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Afghanistan: Northern Alliance Shows Taliban Supporters No Mercy

The positive news about Northern Alliance military gains in Afghanistan is being undercut in part by reports of atrocities committed against foreigners fighting alongside the Taliban. While many claims cannot yet be confirmed, there are enough reports to raise concern.

Prague, 14 November 2001 (RFE/RL) -- Many are cheering the military advances of the Northern Alliance in recent days in their campaign against the Taliban in Afghanistan.

Backed by the bombing of a U.S.-led coalition, the Northern Alliance has ousted the militia from several provinces in the north and the east of the country, including the capital city, Kabul.

But many onlookers, including human rights organizations operating in the country, are worried about the growing number of reports of unnecessary killings and summary executions of Taliban soldiers, particularly of non-Afghan soldiers fighting among the Taliban's ranks.

Reports of atrocities first emerged on 9 November, after troops allied to the Northern Alliance captured the northern city of Mazar-i-Sharif. It was the first major city in Afghanistan to fall to the Northern Alliance.

Stephanie Bunker, a spokeswoman for the United Nations office for humanitarian assistance, says she's heard reports of several incidents: "In Mazar[-i-Sharif] we have had several sources that have corroborated that over 100 Taliban troops -- who were young recruits, who were hiding in a school -- were killed by Northern Alliance forces on Saturday [10 November] at 6 p.m."

Bunker, who formerly worked in Afghanistan, made the comments from Islamabad, where she is now based. Her story is similar to comments made by Hazara field commander Mohammad Muhaqiq. Russia's ITAR-TASS news agency quotes Indian media as saying that Muhaqiq told journalists his unit was involved in a chase to drive out Taliban forces from Mazar-i-Sharif.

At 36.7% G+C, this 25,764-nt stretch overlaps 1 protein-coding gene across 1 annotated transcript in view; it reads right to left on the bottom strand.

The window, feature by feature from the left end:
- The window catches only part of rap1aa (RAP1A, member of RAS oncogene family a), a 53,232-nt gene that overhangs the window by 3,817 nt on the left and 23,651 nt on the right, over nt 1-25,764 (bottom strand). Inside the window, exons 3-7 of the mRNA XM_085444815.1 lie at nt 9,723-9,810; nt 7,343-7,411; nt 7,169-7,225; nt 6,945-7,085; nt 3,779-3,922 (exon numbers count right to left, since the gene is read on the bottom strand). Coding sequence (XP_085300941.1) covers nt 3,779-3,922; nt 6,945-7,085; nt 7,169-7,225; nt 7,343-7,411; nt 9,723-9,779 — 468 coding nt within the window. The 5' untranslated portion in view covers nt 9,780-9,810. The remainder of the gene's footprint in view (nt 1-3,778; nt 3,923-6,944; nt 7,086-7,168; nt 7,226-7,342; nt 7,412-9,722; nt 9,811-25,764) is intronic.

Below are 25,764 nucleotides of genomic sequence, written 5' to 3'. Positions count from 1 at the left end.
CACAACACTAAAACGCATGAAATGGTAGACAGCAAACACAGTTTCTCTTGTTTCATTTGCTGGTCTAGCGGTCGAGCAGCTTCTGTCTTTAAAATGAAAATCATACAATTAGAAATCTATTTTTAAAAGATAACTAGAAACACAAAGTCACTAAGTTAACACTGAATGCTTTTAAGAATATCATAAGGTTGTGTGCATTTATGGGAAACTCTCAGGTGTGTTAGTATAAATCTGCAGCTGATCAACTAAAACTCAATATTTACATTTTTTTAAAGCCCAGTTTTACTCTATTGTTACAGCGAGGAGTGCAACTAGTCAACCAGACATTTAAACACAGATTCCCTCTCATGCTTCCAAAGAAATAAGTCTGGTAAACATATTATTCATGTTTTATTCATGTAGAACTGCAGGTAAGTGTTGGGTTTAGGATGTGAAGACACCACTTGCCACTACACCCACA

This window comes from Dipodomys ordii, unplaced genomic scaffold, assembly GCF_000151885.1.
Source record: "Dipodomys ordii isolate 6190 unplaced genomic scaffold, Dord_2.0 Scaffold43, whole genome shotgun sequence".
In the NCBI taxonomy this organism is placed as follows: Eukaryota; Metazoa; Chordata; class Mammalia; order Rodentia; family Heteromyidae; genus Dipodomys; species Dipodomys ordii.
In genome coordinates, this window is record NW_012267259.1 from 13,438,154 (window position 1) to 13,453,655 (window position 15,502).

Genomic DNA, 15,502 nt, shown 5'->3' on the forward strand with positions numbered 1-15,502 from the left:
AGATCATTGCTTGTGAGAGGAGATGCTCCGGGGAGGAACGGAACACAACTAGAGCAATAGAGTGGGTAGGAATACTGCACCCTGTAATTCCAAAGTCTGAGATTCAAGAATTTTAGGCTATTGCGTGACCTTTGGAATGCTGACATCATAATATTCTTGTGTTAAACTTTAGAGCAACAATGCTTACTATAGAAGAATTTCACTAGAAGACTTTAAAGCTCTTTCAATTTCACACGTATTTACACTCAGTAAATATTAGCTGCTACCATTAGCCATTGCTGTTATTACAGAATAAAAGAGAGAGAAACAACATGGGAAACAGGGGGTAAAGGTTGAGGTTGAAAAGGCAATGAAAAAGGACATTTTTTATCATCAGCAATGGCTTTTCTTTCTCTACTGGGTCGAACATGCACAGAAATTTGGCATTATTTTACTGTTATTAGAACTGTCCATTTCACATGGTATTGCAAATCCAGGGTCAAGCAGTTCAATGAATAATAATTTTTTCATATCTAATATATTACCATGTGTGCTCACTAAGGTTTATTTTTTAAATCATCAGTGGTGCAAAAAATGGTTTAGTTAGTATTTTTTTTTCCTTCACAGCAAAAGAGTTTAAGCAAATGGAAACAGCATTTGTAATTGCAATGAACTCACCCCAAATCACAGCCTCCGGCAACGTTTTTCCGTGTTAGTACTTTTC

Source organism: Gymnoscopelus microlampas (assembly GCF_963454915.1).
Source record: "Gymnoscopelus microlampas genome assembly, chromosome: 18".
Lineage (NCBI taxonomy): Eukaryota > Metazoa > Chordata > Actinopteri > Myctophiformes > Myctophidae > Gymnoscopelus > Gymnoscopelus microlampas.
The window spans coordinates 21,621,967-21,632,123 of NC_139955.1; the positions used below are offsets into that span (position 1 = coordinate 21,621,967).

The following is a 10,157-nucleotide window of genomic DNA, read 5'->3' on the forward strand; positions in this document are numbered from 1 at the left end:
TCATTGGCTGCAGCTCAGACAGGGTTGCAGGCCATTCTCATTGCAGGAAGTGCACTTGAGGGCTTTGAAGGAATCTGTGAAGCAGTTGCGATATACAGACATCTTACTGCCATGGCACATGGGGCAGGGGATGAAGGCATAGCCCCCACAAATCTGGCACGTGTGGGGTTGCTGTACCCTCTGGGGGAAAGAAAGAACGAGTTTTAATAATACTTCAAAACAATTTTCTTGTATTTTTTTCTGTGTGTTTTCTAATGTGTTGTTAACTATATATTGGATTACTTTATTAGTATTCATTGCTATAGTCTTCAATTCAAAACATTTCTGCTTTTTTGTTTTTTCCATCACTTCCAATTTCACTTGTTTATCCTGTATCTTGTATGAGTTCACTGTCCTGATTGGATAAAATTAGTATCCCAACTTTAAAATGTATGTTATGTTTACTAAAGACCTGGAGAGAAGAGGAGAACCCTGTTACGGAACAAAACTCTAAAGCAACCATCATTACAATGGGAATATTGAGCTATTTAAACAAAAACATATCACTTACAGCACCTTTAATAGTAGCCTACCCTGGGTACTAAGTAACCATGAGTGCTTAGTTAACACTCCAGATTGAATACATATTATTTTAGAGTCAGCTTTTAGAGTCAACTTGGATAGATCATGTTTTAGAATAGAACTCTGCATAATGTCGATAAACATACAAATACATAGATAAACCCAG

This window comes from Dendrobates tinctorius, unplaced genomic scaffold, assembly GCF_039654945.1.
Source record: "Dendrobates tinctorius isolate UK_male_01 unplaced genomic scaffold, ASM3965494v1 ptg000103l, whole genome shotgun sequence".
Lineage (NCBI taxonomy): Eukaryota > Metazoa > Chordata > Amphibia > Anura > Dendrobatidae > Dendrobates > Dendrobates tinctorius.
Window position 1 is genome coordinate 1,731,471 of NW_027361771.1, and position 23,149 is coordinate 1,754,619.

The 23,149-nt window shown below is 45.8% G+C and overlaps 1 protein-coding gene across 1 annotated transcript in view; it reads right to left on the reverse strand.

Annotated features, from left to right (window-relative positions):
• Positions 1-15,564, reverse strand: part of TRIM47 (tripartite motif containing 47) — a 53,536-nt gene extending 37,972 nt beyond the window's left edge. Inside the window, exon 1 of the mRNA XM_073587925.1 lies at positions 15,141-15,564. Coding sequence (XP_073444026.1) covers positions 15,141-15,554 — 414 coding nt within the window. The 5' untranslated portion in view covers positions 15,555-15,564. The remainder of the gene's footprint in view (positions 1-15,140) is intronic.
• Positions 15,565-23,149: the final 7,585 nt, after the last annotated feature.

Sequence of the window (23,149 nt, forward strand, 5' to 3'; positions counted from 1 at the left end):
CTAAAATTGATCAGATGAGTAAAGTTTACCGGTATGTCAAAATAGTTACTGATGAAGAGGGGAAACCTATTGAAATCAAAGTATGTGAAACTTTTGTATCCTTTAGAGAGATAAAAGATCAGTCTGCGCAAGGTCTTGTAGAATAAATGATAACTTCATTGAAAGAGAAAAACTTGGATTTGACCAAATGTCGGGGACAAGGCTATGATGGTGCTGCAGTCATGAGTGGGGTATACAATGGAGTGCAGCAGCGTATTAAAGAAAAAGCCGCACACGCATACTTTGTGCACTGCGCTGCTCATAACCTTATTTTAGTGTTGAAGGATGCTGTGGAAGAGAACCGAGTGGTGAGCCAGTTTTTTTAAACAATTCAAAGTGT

The Taliban soldiers eventually hid in a girls' school. Muhaqiq's unit sent six emissaries to the school to give the Taliban fighters a message to surrender. All of the emissaries were killed and Muhaqiq then ordered the building to be attacked. Of the 100 soldiers who died, most were Pakistanis, Chechens, Uzbeks, and Arabs.

Reports coming out of Kabul, which fell to the Northern Alliance yesterday, speak of alliance troops killing many Arabs and Pakistanis. The bodies were left for the United Nations to carry away and bury. The identities of victims have not yet been made clear.

Governments and groups allied to the U.S.-led antiterror coalition have for weeks said that the Taliban's ranks are filled with terrorists, extremists, or separatists.

The United States says Osama bin Laden and his mostly Arab Al-Qaeda terrorist network are well represented among the Taliban. Russia says Chechen separatists are involved too. China says the same about Uighur separatists from its western Xinjiang province. The Central Asian states say their regional terrorists -- the Islamic Movement of Uzbekistan (IMU) -- are also implicated. The Northern Alliance -- mainly Sunni Tajiks, Uzbeks, and Shiite Hazaras -- say there is also a large number of Pakistanis fighting with the Taliban.

Listening to Ahmad Khan, a field commander under Northern Alliance General Abdulrashid Dostum, speak during last weekend's capture of Mazar-i-Sharif, it could be said many of the claims are true: "In Samangan, there were no IMU fighters, but we found eight Chechens, three Pakistanis, and four Kandaharis [Pashtuns]. We killed them after they put up resistance."

Khan was fighting in Samangan province east of Mazar-i-Sharif. He told RFE/RL he was looking for Uzbeks from the IMU there. General Dostum also said he was looking for Uzbeks from the IMU. In the meantime, other field commanders said they killed Chechens, Arabs, and Pakistanis. They said they identified the foreigners from their documents.

It was no secret there were many foreigners allied with the Taliban in Afghanistan. Their being singled out may be a reflection of the fact that, by all accounts, they seem to be among the last to resist Northern Alliance advances after the Taliban have withdrawn. These foreigners cannot retreat far, and for them there is no place to hide in Afghanistan, as they are not Afghans.

(The Uzbek Service contributed to this report.)